The Campaign Spot

Has the Mainstream Media’s Bias Gotten Into Our Own Thinking?

A reader notes my (only mildly tongue-in-cheek) suggestion that next time Sarah Palin is asked what newspapers and magazines she reads, she should respond “National Review”:

Because then the MSM will dig up every controversial article NR ever wrote and trumpet it as her position. They would have done that with any substantial periodical she named. Do you really think she couldn’t come up with anything? It sounded like a very deliberate evasion.

Indeed. But I think this is one of the things that has gotten Palin (and a lot of other Republicans) in trouble this cycle. Conservatives observe, point out, denounce, and cry from the rooftops about media bias. It’s there, it’s pervasive, and it’s worse  than ever. They know, when they’re asked a question, that anything that can be taken out of context to look bad will be twisted beyond recognition.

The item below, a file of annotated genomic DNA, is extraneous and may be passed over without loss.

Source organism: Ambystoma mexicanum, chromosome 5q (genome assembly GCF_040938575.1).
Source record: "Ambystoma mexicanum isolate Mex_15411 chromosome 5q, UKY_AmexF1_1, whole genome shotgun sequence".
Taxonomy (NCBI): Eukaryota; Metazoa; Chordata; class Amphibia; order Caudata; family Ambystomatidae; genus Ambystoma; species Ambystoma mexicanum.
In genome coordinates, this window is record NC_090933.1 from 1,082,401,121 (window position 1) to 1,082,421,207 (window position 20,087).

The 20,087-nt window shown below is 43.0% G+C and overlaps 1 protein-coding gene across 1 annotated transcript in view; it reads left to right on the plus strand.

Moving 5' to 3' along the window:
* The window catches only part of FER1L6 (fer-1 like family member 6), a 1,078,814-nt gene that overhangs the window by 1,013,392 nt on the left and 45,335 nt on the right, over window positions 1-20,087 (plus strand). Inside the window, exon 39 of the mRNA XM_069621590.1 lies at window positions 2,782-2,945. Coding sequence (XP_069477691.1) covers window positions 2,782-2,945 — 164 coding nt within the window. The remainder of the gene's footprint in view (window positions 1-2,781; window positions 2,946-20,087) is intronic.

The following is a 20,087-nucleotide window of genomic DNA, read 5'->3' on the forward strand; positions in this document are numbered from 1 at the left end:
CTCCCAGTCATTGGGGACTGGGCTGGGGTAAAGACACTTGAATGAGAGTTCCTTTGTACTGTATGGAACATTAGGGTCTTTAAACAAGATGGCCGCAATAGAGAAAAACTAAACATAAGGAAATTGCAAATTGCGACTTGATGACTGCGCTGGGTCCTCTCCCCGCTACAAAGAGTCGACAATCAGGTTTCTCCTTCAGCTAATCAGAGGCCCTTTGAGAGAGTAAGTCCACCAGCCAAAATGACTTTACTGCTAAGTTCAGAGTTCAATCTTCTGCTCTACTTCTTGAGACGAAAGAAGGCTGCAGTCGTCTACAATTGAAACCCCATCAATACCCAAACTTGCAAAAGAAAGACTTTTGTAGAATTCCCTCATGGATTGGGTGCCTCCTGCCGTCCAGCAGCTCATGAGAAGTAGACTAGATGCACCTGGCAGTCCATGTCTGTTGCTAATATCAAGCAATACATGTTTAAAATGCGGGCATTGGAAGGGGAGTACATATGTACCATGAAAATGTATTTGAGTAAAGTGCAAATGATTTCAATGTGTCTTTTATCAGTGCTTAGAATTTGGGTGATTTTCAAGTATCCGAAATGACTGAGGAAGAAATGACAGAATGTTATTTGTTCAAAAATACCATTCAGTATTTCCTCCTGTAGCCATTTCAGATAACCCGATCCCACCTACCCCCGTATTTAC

But there is also the danger of persuading yourself that your foes have insurmountable advantages, and are twelve feet tall, etc., and that you always have to behave in a gun-shy manner lest your unstoppable foes get the best of you.
Media bias is a problem. But you can’t let “how is this answer going to get twisted” dominate your thinking. You can’t try to deflect every question with generic and bland mashed potatoes of answers, because then you become defined by those generic and bland mashed potatoes of answers. Among other reasons, I don’t think Sarah Palin’s thinking is reflected in these “mashed potatoes” of answers she’s given to Katie Couric and Charlie Gibson.
If she had said “National Review” and the follow-up had been, “Are you saying you agree with their editorial on drug legalization?”, she would have had an obvious answer of, “No. Do you agree with everything you read in every newspaper, magazine, book and web site you read?”
The McCain campaign’s use of Sarah Palin has turned into the playcalling of Jets coach Eric Mangini when it’s first and goal: They’re playing it way too safe.

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